Like the MONKEY method [12], PhyloScan uses the phylogenetic model of Neyman [38] and the efficient algorithm of Felsenstein [39] to evaluate the probability that a site in observed multiply-aligned sequence data is consistent with a transcription factor's motif model. With either MONKEY or PhyloScan, each position of the motif is evaluated, and the computed probabilities for the motif positions are then multiplied together to give the strength of the site. Via the approach of Staden [10], the probability that such strength would arise by chance is precisely computed.

PhyloScan goes beyond MONKEY in several key ways. First, PhyloScan combines the information from multiple sites within an intergenic region, so that evidence from weak sites that would not be significant in isolation is combined, to identify a statistically significant find. Second, information from more-distant sequences, both non-alignable isolated sequences and clades of alignable sequences, is incorporated so as to further increase sensitivity, without an accompanying increase in false predictions. Third, we signify strength of a find by reporting its *q*-value, the fraction of predictions of this probability or better that are expected to be false, rather than its *p*-value, the fraction of false sites that are expected to demonstrate this probability or better.

Descriptions of the three main differences between the two algorithms are provided below.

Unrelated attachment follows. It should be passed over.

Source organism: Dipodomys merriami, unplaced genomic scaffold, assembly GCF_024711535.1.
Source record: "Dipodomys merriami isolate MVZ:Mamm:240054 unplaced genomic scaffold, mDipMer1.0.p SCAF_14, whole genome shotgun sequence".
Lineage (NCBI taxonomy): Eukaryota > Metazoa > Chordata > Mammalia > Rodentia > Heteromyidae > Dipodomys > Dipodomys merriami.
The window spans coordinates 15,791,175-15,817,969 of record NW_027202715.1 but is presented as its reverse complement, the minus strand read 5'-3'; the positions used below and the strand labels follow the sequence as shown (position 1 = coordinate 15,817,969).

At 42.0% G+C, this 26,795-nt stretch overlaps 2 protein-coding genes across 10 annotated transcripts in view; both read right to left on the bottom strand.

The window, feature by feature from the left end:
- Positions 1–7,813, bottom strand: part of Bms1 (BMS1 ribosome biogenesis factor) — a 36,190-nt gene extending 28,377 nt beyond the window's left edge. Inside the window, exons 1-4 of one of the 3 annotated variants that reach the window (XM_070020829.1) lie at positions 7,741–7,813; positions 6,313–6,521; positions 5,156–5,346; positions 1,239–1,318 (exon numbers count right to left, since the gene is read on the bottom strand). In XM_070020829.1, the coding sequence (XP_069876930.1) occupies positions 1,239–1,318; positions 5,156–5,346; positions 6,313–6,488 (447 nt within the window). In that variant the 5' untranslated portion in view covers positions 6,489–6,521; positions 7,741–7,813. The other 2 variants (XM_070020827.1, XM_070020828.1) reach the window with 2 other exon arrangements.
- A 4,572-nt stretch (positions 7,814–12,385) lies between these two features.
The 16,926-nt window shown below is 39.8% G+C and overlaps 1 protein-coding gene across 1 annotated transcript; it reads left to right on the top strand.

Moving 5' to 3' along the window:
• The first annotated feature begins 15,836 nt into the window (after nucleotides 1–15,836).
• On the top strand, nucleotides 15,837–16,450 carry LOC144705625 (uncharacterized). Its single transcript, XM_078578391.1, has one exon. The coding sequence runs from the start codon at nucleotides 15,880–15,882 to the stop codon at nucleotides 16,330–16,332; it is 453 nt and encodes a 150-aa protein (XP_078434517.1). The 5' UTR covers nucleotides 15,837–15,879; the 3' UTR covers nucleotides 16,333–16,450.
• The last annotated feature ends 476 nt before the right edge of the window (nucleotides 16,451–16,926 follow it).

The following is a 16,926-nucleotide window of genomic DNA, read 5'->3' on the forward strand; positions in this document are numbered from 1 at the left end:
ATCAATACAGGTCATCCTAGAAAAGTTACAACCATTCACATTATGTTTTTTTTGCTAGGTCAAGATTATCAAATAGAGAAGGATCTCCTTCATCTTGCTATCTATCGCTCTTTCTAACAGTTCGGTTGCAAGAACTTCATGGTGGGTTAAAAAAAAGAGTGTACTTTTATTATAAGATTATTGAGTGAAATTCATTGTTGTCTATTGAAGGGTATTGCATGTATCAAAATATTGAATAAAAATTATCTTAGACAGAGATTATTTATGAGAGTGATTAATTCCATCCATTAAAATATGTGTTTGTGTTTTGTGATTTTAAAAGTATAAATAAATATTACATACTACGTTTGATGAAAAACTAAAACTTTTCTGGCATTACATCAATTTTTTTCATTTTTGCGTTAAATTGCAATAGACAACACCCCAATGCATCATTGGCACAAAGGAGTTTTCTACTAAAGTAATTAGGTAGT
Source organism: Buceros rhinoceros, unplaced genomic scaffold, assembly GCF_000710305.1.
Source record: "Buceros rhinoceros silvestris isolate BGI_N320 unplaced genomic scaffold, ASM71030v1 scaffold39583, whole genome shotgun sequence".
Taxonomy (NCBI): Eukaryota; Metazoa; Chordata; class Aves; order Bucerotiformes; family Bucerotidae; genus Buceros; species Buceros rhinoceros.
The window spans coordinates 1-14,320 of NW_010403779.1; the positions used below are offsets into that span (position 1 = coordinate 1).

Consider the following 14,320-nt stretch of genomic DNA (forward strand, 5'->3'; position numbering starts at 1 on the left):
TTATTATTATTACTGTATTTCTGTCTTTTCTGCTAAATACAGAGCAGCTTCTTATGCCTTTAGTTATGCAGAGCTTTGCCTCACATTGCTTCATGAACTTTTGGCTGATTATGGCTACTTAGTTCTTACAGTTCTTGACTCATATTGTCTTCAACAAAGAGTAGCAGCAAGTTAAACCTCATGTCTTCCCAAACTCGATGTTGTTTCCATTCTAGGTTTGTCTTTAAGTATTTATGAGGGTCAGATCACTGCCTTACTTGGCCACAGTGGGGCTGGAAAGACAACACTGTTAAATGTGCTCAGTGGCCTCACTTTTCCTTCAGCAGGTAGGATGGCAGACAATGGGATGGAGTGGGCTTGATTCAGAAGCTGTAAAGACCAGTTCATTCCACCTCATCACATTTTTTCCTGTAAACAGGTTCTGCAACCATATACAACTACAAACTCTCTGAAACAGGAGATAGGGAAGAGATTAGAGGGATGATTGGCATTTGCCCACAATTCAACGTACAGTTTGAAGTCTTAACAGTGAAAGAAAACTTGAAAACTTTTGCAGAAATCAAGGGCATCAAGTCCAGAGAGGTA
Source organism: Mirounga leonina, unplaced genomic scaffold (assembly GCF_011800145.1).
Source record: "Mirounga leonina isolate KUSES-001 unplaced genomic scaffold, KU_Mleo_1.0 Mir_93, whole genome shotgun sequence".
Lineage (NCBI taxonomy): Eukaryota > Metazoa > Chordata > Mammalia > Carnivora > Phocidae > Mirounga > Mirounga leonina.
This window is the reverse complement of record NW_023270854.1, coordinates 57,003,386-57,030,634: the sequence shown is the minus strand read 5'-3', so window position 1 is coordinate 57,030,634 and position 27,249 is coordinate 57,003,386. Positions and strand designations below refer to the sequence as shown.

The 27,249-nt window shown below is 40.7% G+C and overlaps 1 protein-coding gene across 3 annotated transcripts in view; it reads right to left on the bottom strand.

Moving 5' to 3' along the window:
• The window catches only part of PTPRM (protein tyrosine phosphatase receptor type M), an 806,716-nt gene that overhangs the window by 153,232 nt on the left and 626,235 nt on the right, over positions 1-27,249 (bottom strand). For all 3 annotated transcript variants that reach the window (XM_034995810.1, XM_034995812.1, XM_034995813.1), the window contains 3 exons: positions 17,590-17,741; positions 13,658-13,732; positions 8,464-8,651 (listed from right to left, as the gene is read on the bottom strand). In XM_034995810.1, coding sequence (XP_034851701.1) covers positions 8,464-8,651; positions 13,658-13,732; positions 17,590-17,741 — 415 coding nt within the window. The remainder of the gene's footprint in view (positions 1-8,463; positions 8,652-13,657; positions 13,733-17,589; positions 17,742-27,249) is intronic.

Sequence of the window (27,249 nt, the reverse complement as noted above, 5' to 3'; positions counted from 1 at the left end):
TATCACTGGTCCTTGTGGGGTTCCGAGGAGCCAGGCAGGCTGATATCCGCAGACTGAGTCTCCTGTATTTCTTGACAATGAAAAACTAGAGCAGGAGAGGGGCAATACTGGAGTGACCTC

### Combining evidence across sites within an intergenic region

PhyloScan combines information from multiple predictions via a weighted Bonferroni test in a manner similar to that of Neuwald and Green [40]. Specifically, for a user-supplied value *k*, which defaults to 2, and user-supplied weights (*w*_{1},..., *w*_{
k
}), which default to (0.9, 0.1), PhyloScan conservatively computes an intergenic region's *p*-value as

{P}_{\text{intergenic}}=\mathrm{min}\left\{1,\frac{{p}_{1}}{{w}_{1}},\frac{{p}_{2}}{{w}_{2}},\mathrm{...},\frac{{p}_{k}}{{w}_{k}}\right\}

where the weights (*w*_{1},..., *w*_{
k
}) are nonnegative and sum to one, and *p*_{
i
}is the probability that a randomly generated, intergenic sequence alignment of the same size would have its *i* th best site as good as or better than the *i* th best site in the intergenic sequence data under consideration. The calculation is conservative because the underlying events whose probabilities are (*p*_{1},..., *p*_{